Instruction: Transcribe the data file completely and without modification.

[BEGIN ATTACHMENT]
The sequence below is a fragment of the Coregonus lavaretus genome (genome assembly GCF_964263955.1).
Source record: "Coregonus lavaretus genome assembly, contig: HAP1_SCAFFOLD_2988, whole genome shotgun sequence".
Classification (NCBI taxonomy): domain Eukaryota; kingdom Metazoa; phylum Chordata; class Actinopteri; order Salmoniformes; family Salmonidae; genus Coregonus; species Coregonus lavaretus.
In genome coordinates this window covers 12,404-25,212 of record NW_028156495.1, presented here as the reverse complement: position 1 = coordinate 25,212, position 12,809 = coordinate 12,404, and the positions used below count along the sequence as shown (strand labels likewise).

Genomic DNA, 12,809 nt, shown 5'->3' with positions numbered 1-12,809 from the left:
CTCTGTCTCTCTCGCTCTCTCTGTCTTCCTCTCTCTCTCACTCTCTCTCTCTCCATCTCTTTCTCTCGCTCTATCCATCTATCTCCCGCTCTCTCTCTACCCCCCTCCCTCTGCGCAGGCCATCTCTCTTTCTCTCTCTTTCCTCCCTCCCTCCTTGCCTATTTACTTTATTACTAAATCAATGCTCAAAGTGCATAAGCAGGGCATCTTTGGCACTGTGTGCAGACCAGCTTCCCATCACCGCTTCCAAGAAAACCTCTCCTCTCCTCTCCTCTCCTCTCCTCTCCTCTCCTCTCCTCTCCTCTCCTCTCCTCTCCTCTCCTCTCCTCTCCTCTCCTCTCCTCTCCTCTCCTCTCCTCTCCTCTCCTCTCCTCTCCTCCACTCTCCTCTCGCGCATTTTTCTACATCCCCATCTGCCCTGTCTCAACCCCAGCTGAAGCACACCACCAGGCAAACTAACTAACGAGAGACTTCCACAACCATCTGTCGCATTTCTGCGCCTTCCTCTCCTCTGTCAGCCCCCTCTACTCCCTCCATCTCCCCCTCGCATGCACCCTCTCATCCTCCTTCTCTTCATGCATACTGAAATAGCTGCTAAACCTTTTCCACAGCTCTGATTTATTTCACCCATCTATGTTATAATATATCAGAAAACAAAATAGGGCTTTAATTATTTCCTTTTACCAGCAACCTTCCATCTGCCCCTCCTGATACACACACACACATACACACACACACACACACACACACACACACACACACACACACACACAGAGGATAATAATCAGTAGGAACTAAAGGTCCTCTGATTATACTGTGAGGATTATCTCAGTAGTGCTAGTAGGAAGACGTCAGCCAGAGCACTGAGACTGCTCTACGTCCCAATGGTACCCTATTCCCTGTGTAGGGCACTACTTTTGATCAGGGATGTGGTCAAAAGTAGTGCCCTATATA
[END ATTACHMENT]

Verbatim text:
The sequence below is a fragment of the Coregonus lavaretus genome (genome assembly GCF_964263955.1).
Source record: "Coregonus lavaretus genome assembly, contig: HAP1_SCAFFOLD_2988, whole genome shotgun sequence".
Classification (NCBI taxonomy): domain Eukaryota; kingdom Metazoa; phylum Chordata; class Actinopteri; order Salmoniformes; family Salmonidae; genus Coregonus; species Coregonus lavaretus.
In genome coordinates this window covers 12,404-25,212 of record NW_028156495.1, presented here as the reverse complement: position 1 = coordinate 25,212, position 12,809 = coordinate 12,404, and the positions used below count along the sequence as shown (strand labels likewise).

Genomic DNA, 12,809 nt, shown 5'->3' with positions numbered 1-12,809 from the left:
CTCTGTCTCTCTCGCTCTCTCTGTCTTCCTCTCTCTCTCACTCTCTCTCTCTCCATCTCTTTCTCTCGCTCTATCCATCTATCTCCCGCTCTCTCTCTACCCCCCTCCCTCTGCGCAGGCCATCTCTCTTTCTCTCTCTTTCCTCCCTCCCTCCTTGCCTATTTACTTTATTACTAAATCAATGCTCAAAGTGCATAAGCAGGGCATCTTTGGCACTGTGTGCAGACCAGCTTCCCATCACCGCTTCCAAGAAAACCTCTCCTCTCCTCTCCTCTCCTCTCCTCTCCTCTCCTCTCCTCTCCTCTCCTCTCCTCTCCTCTCCTCTCCTCTCCTCTCCTCTCCTCTCCTCTCCTCTCCTCTCCTCTCCTCTCCTCTCCTCCACTCTCCTCTCGCGCATTTTTCTACATCCCCATCTGCCCTGTCTCAACCCCAGCTGAAGCACACCACCAGGCAAACTAACTAACGAGAGACTTCCACAACCATCTGTCGCATTTCTGCGCCTTCCTCTCCTCTGTCAGCCCCCTCTACTCCCTCCATCTCCCCCTCGCATGCACCCTCTCATCCTCCTTCTCTTCATGCATACTGAAATAGCTGCTAAACCTTTTCCACAGCTCTGATTTATTTCACCCATCTATGTTATAATATATCAGAAAACAAAATAGGGCTTTAATTATTTCCTTTTACCAGCAACCTTCCATCTGCCCCTCCTGATACACACACACACATACACACACACACACACACACACACACACACACACACACACACACACAGAGGATAATAATCAGTAGGAACTAAAGGTCCTCTGATTATACTGTGAGGATTATCTCAGTAGTGCTAGTAGGAAGACGTCAGCCAGAGCACTGAGACTGCTCTACGTCCCAATGGTACCCTATTCCCTGTGTAGGGCACTACTTTTGATCAGGGATGTGGTCAAAAGTAGTGCCCTATATA